As winter comes, I have been thinking a lot about winter fantasy paper dolls. From my steampunk arctic explorer paper doll set to my fantasy princesses with dresses trimmed in fur, it seemed fitting to celebrate winter fantasy paper dolls through the blog’s long history.
I haven’t done any winter fantasy pieces this year yet, so I clearly need to get on that before the winter ends. On the other hand, I live in the interior of Alaska, so the winter tends to last a long time- it starts in October and goes until March/April.
Winter Fantasy Paper Dolls to Print
Stay warm everyone as the cold comes rolling in. Let me know what your favorite elements of the winter season are. Are you a hot chocolate person? Do you love to ski? Personally, I like the crisp cold air and getting to eat lots of warming soup.
November is here! And I wanted to show off some of my autumn themed paper dolls from over the years. Up here in Alaska, it’s already below freezing and there’s snow, but I realize most of the rest of the country is still getting to enjoy autumn.
I’m trying to not be bitter about it.
Anyway, here’s 14 different paper dolls with autumn themed wardrobes or fantasy outfits from the site over the years. Malina was an early foray into short hair on paper dolls and Greta in Autumn reminds me I need to draw more paper dolls with glasses. Color, for me, is often what defines an autumn paper doll from a winter one, so you’ll see a lot of warm and jewel tones here.
First of all, I hereby forbid any debate about what to call the period between 1800 and 1820. It’s got many many names and I just don’t have the tolerance for the debate, y’all.
Anyway, I made 1820 my cut off date, though you could argue that the waistline progressively drops through that decade until it hits the natural waist about 1828-1830 and then the silhouette really changes.
But you know, that’s a level of nuance that I just decided I didn’t care that much about.
Women’s Regency Fashion in Paper Dolls
There’s two more Regency dresses I’ve created for the patrons over on Patreon and, of course, an extra paper doll outfit every Friday.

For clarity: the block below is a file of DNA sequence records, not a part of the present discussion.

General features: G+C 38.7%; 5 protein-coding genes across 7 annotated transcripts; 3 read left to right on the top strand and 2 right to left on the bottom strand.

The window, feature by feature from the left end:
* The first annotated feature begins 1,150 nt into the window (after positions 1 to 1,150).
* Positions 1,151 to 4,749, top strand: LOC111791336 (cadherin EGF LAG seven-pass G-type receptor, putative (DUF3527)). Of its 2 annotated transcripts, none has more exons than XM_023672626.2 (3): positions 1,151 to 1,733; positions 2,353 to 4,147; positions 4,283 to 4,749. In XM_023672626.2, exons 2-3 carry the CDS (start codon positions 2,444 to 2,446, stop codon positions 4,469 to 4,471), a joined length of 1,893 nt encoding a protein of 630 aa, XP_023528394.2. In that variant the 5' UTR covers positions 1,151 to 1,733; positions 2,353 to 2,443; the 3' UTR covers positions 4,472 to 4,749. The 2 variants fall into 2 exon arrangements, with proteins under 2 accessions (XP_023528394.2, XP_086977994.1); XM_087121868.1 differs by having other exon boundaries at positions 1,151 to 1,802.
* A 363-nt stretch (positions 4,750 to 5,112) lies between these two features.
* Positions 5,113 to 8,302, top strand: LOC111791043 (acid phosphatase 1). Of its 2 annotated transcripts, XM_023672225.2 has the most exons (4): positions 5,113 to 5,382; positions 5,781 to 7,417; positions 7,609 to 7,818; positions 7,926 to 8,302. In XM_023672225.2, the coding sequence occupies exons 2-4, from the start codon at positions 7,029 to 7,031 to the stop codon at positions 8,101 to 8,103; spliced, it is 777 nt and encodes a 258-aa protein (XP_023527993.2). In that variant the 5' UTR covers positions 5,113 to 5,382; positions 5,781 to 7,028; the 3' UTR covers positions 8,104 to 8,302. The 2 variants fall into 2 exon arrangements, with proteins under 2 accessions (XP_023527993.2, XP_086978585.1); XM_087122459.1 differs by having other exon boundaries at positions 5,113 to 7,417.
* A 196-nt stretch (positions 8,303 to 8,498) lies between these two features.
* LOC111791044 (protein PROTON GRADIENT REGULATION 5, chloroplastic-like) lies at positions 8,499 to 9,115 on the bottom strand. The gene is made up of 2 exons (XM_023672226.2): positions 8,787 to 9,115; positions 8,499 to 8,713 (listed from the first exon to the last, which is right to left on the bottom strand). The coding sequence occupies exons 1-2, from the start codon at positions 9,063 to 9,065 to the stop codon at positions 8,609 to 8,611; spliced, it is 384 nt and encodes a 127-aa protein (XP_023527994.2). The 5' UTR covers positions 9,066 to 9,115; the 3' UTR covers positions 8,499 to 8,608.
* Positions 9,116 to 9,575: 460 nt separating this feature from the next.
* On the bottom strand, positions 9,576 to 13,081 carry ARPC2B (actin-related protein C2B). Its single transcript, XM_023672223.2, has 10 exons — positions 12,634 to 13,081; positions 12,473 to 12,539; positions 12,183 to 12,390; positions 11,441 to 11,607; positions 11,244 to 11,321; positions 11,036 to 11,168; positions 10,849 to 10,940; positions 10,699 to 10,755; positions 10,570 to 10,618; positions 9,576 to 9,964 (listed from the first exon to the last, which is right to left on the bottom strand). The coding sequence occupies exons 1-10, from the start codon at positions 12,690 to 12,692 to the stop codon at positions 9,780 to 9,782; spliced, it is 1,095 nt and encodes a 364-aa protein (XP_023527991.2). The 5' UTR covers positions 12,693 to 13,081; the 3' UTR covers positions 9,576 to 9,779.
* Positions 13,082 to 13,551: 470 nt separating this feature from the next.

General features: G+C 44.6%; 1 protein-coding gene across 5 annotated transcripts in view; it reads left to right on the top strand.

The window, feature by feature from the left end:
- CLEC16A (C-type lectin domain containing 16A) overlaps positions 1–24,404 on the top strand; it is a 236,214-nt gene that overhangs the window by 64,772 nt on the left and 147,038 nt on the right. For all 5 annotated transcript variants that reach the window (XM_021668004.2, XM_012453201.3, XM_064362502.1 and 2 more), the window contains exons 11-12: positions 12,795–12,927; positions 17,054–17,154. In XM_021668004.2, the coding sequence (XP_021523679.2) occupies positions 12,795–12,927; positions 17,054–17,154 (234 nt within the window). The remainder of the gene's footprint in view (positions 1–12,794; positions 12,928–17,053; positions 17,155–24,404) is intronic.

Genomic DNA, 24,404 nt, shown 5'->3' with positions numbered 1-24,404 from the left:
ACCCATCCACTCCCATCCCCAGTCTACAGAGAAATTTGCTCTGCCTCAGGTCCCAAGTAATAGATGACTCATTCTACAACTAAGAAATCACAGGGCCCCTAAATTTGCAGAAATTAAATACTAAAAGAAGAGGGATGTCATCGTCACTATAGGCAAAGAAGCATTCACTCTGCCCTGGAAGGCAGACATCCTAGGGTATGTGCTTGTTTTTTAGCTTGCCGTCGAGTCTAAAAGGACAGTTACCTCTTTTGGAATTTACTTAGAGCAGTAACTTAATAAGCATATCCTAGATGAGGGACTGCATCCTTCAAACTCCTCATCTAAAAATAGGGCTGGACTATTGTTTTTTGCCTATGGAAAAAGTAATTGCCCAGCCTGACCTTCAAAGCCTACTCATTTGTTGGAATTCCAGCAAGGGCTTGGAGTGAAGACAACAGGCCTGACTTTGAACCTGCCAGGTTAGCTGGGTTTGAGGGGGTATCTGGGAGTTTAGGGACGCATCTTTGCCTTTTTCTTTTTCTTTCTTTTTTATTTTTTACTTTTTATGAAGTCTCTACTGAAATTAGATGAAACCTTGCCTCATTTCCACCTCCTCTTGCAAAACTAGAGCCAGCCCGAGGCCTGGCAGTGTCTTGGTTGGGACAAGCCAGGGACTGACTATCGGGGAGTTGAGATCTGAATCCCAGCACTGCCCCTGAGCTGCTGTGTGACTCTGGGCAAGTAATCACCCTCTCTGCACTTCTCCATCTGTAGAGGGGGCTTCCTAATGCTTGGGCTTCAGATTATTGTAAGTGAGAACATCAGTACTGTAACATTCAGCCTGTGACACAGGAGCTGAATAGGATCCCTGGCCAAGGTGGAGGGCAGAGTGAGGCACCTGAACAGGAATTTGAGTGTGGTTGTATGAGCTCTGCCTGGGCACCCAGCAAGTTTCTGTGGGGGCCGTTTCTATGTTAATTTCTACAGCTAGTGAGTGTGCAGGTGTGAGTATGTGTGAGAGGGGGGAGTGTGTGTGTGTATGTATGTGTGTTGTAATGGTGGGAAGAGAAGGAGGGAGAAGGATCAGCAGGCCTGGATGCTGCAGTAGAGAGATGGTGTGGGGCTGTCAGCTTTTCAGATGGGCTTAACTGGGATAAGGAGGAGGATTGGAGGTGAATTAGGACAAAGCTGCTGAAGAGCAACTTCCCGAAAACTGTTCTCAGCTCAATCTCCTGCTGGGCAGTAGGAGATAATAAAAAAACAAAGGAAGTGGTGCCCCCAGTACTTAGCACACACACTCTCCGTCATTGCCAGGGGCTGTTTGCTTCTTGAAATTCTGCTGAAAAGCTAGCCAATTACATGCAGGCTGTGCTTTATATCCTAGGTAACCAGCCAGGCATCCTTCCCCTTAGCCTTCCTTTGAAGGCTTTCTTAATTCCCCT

I think my interest in post-apocalyptic fashion/clothing really started with watching Tank Girl and Mad Max at an early age. There’s probably other B-movies from the 80’s and early 90’s with bombed out towns and questionable clothing choices, but those are the two I most solidly remember. I think Mad Max: Fury Road is a much better movie, by the way, than either of those, but those are the ones I recall from my youth.
One of my favorite projects I did over the years for the blog, was this collection of 1920s children’s clothing I drew for the Poppet paper dolls. I love 1920s clothing and I especially love 1920s children’s clothing.
So in 2017, I drew a whole wardrobe of 1920s outfits for the Poppet’s paper dolls. I thought it would be fun to gather them all up and share them here in a single collection which I’d never done before.
The 1920s Children’s Clothing Printable Paper Dolls
I still love 1920s children’s clothing, but drawing 13 pieces of it over a year did probably get that urge out of my system for a while. I did enjoy the simplicity of just picking up a book and drawing from a reference image which is sometimes very soothing for me. I should do more of that. And the 1920s are nice, because the silhouette is really pretty simple. It’s not like drawing the 18th century or something.
And if you wanted a new stuff for the Jewel and Gemstones today, join us on Patreon.
Happy Friday! One of my favorite kinds of Japanese street fashion is Lolita, which is a style inspired (vaguely) by Victorian Children’s clothing. I do wish it didn’t have such a sexualized name, but then I didn’t name it. So, there’s nothing for that, I suppose.
It’s really a pity that Nabokov’s novel means that I can no longer hear the name Lolita and not feel sort of creeped out by the experience. On the other hand, maybe he deserve props for his skillful writing. (By the way, I think the novel Lolita is among the most amazing works of the 20th century, but it’s not exactly kid friendly.)
Lolita Fashion Paper Dolls
One of the fun things about Lolita fashion is, like any sub-genre of anything, there’s layers upon layers of nuance and sub-categories. So, my Lolita forays have included Sailor Lolita, Gothic Lolita, Country Lolita, Sweet Lolita, Princess Lolita, and Classic Lolita, plus I included in this archives round up a few pieces that while not strictly Lolita were very much influenced by the style. Whatever you Lolita Fashion preference, I should have something that will do. I am missing Pirate Lolita or the sort of Punk Lolita looks which involve plaid. Plaid and I do not get along. There are words when I draw plaid.
As a friendly reminder, there’s a Friday paper doll on Patreon every week. Pledge 2 dollars a month, and you get access to all the past and future Friday paper dolls. One of those was a Qi Lolita set which was really fun to create.